Yes, there are plenty of belly laughs to be had – I always laugh at the baby. Although Kenny is quite possibly the most ill-equipped father figure in the history of mankind, he ends up hauling around his son, Toby, for a couple of episodes. He decorates Toby’s room with black light posters (one with a marijuana leaf) and weird statuary, mixes Quik into his milk and carries him in a zipped backpack... It’s appalling, but it’s reeeeally funny too.

Kenny’s behaviour is similarly appalling in every situation. He is arrogant, belligerent, offensive, supremely selfish, oblivious and, honestly, not very smart. And in between the laughing, I am also shaking my head and... judging him. I mean, I can’t even reprint any dialogue because it’s just tooooooooo nasty... But last night, I realised a hard thing. 

Kenny Powers.
You see, Kenny and me... we’re the same. I’m not saying I would stuff my child into a backpack, speak in a constant stream of intensely offensive and insulting profanity, and assert with utter confidence that I am the greatest baseball player (or any other thing) that ever lived. No... but if I spoke my honest mind all the time – let loose every crummy thought I have... then you’d know that I, too, am arrogant, belligerent, offensive, supremely selfish, oblivious and not very smart. Well, actually, I’m sort of part Kenny and part Steve, his sniveling, insecure doofus of a friend... These characters are nothing but ID, my friend.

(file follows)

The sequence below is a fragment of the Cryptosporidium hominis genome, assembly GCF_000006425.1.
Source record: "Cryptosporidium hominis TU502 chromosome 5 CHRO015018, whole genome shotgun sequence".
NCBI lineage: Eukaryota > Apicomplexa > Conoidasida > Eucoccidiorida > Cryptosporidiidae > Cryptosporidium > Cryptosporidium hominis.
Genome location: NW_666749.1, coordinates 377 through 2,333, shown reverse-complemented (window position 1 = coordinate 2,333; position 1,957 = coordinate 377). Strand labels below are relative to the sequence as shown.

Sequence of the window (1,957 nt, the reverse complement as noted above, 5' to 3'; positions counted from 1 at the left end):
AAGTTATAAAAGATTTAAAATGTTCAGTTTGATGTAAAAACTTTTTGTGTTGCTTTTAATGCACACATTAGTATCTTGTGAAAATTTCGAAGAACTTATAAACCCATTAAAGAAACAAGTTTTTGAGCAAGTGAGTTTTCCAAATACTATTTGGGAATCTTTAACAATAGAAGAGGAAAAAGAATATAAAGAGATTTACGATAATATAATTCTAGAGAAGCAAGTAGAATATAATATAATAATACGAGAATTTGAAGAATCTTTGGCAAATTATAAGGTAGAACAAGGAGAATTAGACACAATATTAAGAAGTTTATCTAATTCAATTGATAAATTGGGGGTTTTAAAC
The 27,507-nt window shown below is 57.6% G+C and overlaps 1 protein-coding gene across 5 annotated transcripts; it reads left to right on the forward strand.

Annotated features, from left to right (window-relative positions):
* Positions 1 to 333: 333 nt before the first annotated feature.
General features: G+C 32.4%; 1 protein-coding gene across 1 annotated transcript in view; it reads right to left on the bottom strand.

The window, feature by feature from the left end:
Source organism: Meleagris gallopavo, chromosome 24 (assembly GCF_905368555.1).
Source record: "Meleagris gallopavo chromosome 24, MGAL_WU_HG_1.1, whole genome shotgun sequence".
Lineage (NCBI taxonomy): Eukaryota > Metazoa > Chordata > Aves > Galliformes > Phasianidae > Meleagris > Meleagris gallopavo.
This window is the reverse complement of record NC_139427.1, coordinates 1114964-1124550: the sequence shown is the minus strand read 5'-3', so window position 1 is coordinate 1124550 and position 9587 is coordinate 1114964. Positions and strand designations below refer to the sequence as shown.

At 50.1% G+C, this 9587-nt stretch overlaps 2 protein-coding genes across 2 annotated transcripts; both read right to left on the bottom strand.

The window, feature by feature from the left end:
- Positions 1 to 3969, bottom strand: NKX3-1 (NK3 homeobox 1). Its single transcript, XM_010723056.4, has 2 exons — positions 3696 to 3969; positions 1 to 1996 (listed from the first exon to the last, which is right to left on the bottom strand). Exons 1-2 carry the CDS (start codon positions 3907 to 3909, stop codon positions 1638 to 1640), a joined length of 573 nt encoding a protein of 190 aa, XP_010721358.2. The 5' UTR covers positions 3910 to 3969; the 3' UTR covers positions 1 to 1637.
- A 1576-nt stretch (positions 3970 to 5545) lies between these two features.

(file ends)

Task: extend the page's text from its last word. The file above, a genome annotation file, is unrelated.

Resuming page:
You’ve probably heard that expression, “There but for the grace of God go I.” Well, in this case, it’s not just an expression... because it’s truly by the sheer grace of God that I have any other kind of way of being... and I am so very grateful for the grace He gives to us while we are still Kennys... I mean, sinners... (But God demonstrates his own love for us in this: While we were still sinners, Christ died for us. Romans 5) If I read that chapter correctly, the gist of the lines following this verse is that if He died for us while we were sinners, how much more is He going to help us now that we belong to Him? Which is nice... because if I’m going to quench my inner Kenny, I need all the help I can get.

Thursday, April 5, 2012

Thank you... Thank you very much.

The place mats that made Bill glad
Stores like Pottery Barn and Williams Sonoma are fun to browse in, but at our income level, browsing is mostly what’s going on in there for us. Sometimes, though, they put stuff on sale, and we can’t resist. Like last winter when Williams-Sonoma put a Cuisinart ice cream maker with two freezer bowls on sale for $50... And sometimes they put the seasonal stuff on deep discount, and that’s always fun, 'cos our house is all about holidays. We love’em, I tell ya.

So the other day, when we saw these Beatrix Potter Peter Rabbit laminated cork-backed place mats on sale for $5 each, they pretty much jumped into my hands. So we brought them home and replaced, yes, the Christmas mats that were still somehow gracing our table. (Bill’s mat was so sticky and gross no matter how many times I cleaned it that I had to throw it away!) And that night when Bill was setting the table, he spotted them – brilliant, observant child that he is. He let out a little gasp, and ran up and hugged me, saying over and over: “Thank you, thank you, thank you!” Of course my heart melted... Other times, when he’s having a great time – like last night when we let him stay up late to watch a movie with Rowan Atkinson who is famous for playing Mr. Bean – he’ll exclaim, “I love you, Mom!” (or “I love you, Dad!” – depending on who he’s with.) I have to say I’m glad when he does stuff like this because it shows that he’s not rocking that “sense of entitlement” I’ve heard about. No thanks to us, I might add – as parents go, we’re terribly indulgent. But I find it hard to not shower him with ... everything! Although I like to make sure he gets more affection and hugs than STUFF...